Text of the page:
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Y7: Youth voices of the G7

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Earlier this month, the G7 Youth Summit (Y7) took place in Tokyo, ahead of the official meeting of World Leaders in Ise-Shima. This meeting saw a handful of young professionals and leaders - from Canada, France, Germany, Italy, the UK, the USA, Japan and the EU (Cameroon, Norway and Turkey were observers) - come together to create a single, insight-driven document. This document will be used to advise G7 World Leaders on policy development regarding the global issues to be discussed during the G7 meeting.

Japan will host the G7 Summit at the end of this month. It is hoped that this meeting of World Leaders - to which Obama recently confirmed his presence - will symbolise a renewed partnership and commitment by the G7 countries to act symbiotically on pertinent global issues.

International Security, Climate Change, Sustainable Development, Migration and Refugees will be the main topics of conversation, and it is expected that the G7 collective will galvanise an international and coordinated response to such challenges. This will hopefully pave the way for global cohesion on such efforts.

The G7 is undoubtedly geopolitically dated; however, this does not negate from the fact that the countries constituting this group have an arsenal of capabilities and resources to contribute. They can make significant headway on resolving global issues and creating a precedent for international cooperation. Arguably, someone has to take the initial step, and the initial step - if it is to have longevity - is best taken in coordination with other powers, young and old.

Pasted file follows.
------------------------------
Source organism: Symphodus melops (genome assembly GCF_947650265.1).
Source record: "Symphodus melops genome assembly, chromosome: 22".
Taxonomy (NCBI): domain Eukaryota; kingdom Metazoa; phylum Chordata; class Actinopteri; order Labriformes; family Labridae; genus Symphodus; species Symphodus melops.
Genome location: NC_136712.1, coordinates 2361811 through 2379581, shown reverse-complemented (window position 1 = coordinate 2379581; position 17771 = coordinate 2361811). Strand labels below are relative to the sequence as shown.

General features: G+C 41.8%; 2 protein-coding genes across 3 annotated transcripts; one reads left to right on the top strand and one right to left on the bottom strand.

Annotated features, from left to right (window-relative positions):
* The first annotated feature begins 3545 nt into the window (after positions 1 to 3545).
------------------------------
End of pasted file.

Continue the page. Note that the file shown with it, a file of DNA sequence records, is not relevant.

Canadian Prime Minister, Justin Trudeau, made his commitment to youth clear by his self-appointment as Minister for Youth, and other world leaders are now realising the need and importance of youth-led policy development. Not only are younger generations next in line to inherit these global challenges, and therefore have a fundamental right to voice opinion, they are also remarkably capable of giving astute and innovative advice regarding policies and the role of youth-led development in resolving certain issues.

The outcome of the G7 Youth Summit resulted in rather compelling novel ideas, advocating for a change in the current policy ‘status-quo’. The document called for world leaders to ensure safe passage of refugees and recognise that hosting refugees is a ‘public good’, as their skills and experience are a benefit to countries and should be integrated into resettlement-programmes. Another key focal point was investing in research regarding country-specific basic-income and creating a share/ circular economy.

The outcome document recognised the need for educational-reform, and the inadequacies of the G7 countries’ current education system in responding to fast-paced changes in the world were highlighted. Modern-day education must incorporate elements of active citizenship and participation in positive societal-creation through integration. This means reducing gender and educational inequality, encouraging public-private involvement in the education sector to better equip learners for the working world, and preparing the next generations for a labour market that is changing, given technological advances and an ever aging global demographic.

Many may dismiss the Y7 as being a form of whitewash, under which governments feel they have reached the requirement of ‘participatory democracy’; however in a world where more and more ‘young people’ are taking an active role in their societies and holding governments accountable, the role of young people is no longer passive.

Thanks to vast technological advancements and the fortunate position many in the G7 countries find themselves, particularly in regards to access to education, resources, networks and capital, their role is increasingly active and significant.

The G7 World Leaders should not - and hopefully will not - surpass the opportunity to take on board the thoughtful insight resulting from the 3-day Y7 summit.

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